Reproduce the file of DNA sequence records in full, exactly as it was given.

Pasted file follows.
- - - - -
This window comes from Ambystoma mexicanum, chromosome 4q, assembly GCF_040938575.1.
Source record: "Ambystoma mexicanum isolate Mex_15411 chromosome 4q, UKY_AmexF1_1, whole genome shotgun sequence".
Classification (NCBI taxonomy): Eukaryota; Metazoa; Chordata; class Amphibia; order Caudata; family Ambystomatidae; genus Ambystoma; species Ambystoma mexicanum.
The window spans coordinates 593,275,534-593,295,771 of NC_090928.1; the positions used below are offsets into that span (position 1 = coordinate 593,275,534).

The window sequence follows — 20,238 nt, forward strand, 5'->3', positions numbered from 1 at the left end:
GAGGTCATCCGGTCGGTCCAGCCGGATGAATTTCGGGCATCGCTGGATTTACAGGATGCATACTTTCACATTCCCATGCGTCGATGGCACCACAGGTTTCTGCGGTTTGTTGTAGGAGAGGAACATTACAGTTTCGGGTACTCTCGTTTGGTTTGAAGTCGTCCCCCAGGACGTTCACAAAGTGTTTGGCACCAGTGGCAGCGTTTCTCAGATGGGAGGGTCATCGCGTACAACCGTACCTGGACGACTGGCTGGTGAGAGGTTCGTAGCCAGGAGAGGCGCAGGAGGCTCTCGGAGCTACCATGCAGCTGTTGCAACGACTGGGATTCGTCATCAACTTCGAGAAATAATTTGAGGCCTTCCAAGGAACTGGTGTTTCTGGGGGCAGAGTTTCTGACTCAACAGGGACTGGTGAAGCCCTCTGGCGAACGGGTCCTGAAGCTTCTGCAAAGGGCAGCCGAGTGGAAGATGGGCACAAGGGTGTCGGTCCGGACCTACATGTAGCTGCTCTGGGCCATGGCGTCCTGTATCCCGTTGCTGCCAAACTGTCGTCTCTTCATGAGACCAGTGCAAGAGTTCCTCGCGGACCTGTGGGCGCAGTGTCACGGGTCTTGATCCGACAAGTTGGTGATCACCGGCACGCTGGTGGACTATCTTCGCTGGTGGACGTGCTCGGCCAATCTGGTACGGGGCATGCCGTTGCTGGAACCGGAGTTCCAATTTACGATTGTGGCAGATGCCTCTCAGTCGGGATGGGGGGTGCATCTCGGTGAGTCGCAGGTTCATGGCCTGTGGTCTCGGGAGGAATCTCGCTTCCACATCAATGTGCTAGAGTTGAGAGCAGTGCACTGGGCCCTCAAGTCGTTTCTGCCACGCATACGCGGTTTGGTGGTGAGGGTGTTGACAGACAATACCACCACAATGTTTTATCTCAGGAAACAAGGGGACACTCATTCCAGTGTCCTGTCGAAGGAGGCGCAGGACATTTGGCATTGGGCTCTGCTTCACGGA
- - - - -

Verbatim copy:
This window comes from Ambystoma mexicanum, chromosome 4q, assembly GCF_040938575.1.
Source record: "Ambystoma mexicanum isolate Mex_15411 chromosome 4q, UKY_AmexF1_1, whole genome shotgun sequence".
Classification (NCBI taxonomy): Eukaryota; Metazoa; Chordata; class Amphibia; order Caudata; family Ambystomatidae; genus Ambystoma; species Ambystoma mexicanum.
The window spans coordinates 593,275,534-593,295,771 of NC_090928.1; the positions used below are offsets into that span (position 1 = coordinate 593,275,534).

The window sequence follows — 20,238 nt, forward strand, 5'->3', positions numbered from 1 at the left end:
GAGGTCATCCGGTCGGTCCAGCCGGATGAATTTCGGGCATCGCTGGATTTACAGGATGCATACTTTCACATTCCCATGCGTCGATGGCACCACAGGTTTCTGCGGTTTGTTGTAGGAGAGGAACATTACAGTTTCGGGTACTCTCGTTTGGTTTGAAGTCGTCCCCCAGGACGTTCACAAAGTGTTTGGCACCAGTGGCAGCGTTTCTCAGATGGGAGGGTCATCGCGTACAACCGTACCTGGACGACTGGCTGGTGAGAGGTTCGTAGCCAGGAGAGGCGCAGGAGGCTCTCGGAGCTACCATGCAGCTGTTGCAACGACTGGGATTCGTCATCAACTTCGAGAAATAATTTGAGGCCTTCCAAGGAACTGGTGTTTCTGGGGGCAGAGTTTCTGACTCAACAGGGACTGGTGAAGCCCTCTGGCGAACGGGTCCTGAAGCTTCTGCAAAGGGCAGCCGAGTGGAAGATGGGCACAAGGGTGTCGGTCCGGACCTACATGTAGCTGCTCTGGGCCATGGCGTCCTGTATCCCGTTGCTGCCAAACTGTCGTCTCTTCATGAGACCAGTGCAAGAGTTCCTCGCGGACCTGTGGGCGCAGTGTCACGGGTCTTGATCCGACAAGTTGGTGATCACCGGCACGCTGGTGGACTATCTTCGCTGGTGGACGTGCTCGGCCAATCTGGTACGGGGCATGCCGTTGCTGGAACCGGAGTTCCAATTTACGATTGTGGCAGATGCCTCTCAGTCGGGATGGGGGGTGCATCTCGGTGAGTCGCAGGTTCATGGCCTGTGGTCTCGGGAGGAATCTCGCTTCCACATCAATGTGCTAGAGTTGAGAGCAGTGCACTGGGCCCTCAAGTCGTTTCTGCCACGCATACGCGGTTTGGTGGTGAGGGTGTTGACAGACAATACCACCACAATGTTTTATCTCAGGAAACAAGGGGACACTCATTCCAGTGTCCTGTCGAAGGAGGCGCAGGACATTTGGCATTGGGCTCTGCTTCACGGA